In spatial sequence synaesthesia ordinal stimuli are perceived as arranged in peripersonal space. Using fMRI, we examined the neural bases of SSS and colour synaesthesia for spoken words in a late-blind synaesthete, JF. He reported days of the week and months of the year as both coloured and spatially ordered in peripersonal space; parts of the days and festivities of the year were spatially ordered but uncoloured. Words that denote time-units and triggered no concurrents were used in a control condition. (...)
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  46.  83
    Alfred Mele's Metaphysical Freedom?E. J. Coffman & Ted A. Warfield - 2007 - Philosophical Explorations 10 (2):185 – 194.
    In this paper we raise three questions of clarification about Alfred Mele's fine recent book, Free Will and Luck. Our questions concern the following topics: (i) Mele's combination of 'luck' and 'Frankfurt-style' objections to libertarianism, (ii) Mele's stipulations about 'compatibilism' and the relation between questions about free action and questions about moral responsibility, and (iii) Mele's treatment of the Consequence Argument.
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  47.  94
    The Challenges Raised by Comorbidity in Psychiatric Research: The Case of Autism.Valentina Petrolini & Agustín Vicente - 2022 - Philosophical Psychology 1:1-28.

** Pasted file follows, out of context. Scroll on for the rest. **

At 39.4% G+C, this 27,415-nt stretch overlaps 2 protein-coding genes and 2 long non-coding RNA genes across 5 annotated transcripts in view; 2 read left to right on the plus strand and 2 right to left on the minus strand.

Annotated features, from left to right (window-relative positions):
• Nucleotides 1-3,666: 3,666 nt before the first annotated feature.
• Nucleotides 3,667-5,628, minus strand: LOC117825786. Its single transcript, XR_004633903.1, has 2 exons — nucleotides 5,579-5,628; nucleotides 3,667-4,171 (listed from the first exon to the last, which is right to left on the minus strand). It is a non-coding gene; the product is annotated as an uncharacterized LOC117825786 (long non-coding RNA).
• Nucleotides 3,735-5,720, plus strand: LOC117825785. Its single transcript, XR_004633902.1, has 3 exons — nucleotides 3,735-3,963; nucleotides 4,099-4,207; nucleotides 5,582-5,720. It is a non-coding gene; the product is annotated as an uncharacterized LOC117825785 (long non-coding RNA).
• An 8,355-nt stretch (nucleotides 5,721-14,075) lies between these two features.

Despite several criticisms surrounding the DSM classification in psychiatry, a significant bulk of research on mental conditions still operates according to two core assumptions: a) homogeneity, that is the idea that mental conditions are sufficiently homogeneous to justify generalization; b) additive comorbidity, that is the idea that the coexistence of multiple conditions in the same individual can be interpreted as additive. In this paper we take autism research as a case study to show that, despite a plethora of criticism, psychiatric (...)
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  48.  16
    Neural Codes for One’s Own Position and Direction in a Real-World “Vista” Environment.Valentina Sulpizio, Maddalena Boccia, Cecilia Guariglia & Gaspare Galati - 2018 - Frontiers in Human Neuroscience 12.
  49.  60
    Reasonology and False Beliefs.Alfred R. Mele - 2007 - Philosophical Papers 36 (1):91-118.
    Whereas some philosophers view all reasons for action as psychological states of agents, others—objective favourers theorists—locate the overwhelming majority of reasons for action outside the agent, in items that objectively favour courses of action. (The latter may count such psychological states as a person's belief that demons dance in his kitchen as a reason for him to seek psychiatric help.) This article explores options that objective favourers theorists have regarding cases in which, owing significantly to a false belief, an agent (...)
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  50.  26
    Springs of Action: Understanding Intentional Behavior.Alfred R. Mele - 2002 - Oxford University Press.
    In this book, Alfred Mele tackles some central problems in the philosophy of action. His purpose is to construct an explanatory model for intentional behaviour, locating the place and significance of such mental phenomena as beliefs, desires, reasons and intentions in the etiology of intentional action.